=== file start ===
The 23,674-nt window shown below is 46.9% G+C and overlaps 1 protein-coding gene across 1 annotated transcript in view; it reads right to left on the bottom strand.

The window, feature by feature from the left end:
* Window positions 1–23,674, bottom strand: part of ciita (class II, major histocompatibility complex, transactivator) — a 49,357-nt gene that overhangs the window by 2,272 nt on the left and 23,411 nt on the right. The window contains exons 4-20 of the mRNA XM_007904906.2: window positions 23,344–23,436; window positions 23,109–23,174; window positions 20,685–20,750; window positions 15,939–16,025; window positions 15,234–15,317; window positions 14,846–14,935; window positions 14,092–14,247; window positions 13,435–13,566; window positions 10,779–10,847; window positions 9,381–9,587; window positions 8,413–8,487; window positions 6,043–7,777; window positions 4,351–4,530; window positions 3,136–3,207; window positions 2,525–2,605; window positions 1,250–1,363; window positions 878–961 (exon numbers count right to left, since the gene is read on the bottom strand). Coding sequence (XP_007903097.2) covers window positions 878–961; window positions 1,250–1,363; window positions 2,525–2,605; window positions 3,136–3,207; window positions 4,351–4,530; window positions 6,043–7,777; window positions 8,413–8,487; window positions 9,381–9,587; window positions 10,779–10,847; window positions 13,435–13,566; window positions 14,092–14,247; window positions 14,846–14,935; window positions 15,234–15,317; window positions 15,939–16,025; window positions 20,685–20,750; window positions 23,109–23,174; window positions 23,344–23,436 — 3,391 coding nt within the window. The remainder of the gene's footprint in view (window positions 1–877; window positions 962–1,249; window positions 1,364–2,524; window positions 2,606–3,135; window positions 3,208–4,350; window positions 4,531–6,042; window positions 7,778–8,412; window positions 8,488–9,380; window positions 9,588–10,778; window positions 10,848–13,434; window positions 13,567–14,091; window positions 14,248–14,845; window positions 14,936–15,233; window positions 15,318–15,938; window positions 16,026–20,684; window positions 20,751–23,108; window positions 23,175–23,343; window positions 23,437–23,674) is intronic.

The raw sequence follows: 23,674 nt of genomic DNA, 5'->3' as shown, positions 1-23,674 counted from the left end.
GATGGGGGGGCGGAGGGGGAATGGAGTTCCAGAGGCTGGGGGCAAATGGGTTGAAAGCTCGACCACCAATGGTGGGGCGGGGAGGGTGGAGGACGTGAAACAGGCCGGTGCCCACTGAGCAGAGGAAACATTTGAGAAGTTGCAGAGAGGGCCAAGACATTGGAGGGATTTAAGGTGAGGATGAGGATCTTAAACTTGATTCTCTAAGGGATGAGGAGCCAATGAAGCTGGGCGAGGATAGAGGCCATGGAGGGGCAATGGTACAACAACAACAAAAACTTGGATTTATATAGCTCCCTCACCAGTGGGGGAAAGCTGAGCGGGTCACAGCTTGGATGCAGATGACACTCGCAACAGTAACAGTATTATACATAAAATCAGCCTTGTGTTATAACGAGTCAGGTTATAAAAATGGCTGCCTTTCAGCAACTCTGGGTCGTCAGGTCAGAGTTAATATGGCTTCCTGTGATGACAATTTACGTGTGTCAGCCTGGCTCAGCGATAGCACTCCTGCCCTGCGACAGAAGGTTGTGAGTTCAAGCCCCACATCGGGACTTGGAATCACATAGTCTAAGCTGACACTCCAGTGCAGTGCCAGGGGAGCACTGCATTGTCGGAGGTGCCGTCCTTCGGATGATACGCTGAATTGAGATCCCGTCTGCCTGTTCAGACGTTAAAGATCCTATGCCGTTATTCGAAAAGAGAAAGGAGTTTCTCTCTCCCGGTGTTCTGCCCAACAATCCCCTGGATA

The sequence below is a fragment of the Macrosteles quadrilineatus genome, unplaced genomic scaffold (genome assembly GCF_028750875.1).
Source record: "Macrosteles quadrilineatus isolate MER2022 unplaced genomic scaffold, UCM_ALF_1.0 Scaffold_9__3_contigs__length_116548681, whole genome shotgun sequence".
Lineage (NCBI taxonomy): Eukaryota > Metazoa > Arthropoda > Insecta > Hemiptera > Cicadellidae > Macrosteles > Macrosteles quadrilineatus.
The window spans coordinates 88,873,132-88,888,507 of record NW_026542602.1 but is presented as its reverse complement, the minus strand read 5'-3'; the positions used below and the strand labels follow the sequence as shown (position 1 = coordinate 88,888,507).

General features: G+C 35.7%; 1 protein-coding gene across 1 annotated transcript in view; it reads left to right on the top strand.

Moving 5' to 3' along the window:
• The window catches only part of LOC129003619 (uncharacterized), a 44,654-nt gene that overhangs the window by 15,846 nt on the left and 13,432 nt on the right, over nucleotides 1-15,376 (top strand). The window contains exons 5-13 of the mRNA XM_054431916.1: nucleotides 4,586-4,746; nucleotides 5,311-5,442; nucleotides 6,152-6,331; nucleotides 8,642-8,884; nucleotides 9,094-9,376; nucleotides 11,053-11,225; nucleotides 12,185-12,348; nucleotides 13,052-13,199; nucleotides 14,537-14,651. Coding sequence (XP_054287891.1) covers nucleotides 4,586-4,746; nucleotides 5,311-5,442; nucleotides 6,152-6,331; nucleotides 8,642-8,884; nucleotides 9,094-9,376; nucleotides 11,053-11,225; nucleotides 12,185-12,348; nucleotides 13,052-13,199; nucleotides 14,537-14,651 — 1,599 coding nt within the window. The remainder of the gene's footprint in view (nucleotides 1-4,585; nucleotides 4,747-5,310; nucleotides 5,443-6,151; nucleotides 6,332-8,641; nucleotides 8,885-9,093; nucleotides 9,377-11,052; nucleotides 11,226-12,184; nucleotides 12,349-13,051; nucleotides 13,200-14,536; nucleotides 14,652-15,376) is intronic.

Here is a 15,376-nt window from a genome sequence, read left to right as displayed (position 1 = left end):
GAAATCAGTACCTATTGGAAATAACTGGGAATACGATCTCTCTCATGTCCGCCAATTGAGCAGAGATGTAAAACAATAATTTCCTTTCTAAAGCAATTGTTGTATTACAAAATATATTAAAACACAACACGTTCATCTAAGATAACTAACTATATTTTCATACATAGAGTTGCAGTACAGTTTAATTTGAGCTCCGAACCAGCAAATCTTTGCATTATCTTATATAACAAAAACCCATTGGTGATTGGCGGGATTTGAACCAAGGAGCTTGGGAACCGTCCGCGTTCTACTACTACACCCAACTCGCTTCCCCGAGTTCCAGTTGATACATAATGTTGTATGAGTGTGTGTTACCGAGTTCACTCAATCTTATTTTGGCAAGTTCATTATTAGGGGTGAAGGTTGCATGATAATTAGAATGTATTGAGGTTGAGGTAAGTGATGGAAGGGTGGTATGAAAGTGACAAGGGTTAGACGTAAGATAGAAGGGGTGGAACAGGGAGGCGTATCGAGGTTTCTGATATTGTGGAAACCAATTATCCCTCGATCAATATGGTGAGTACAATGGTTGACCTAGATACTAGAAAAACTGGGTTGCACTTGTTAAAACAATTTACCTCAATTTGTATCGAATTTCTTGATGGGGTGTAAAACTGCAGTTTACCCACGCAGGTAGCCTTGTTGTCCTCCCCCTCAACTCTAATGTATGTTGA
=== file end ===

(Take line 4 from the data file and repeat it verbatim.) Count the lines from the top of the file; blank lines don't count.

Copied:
The raw sequence follows: 23,674 nt of genomic DNA, 5'->3' as shown, positions 1-23,674 counted from the left end.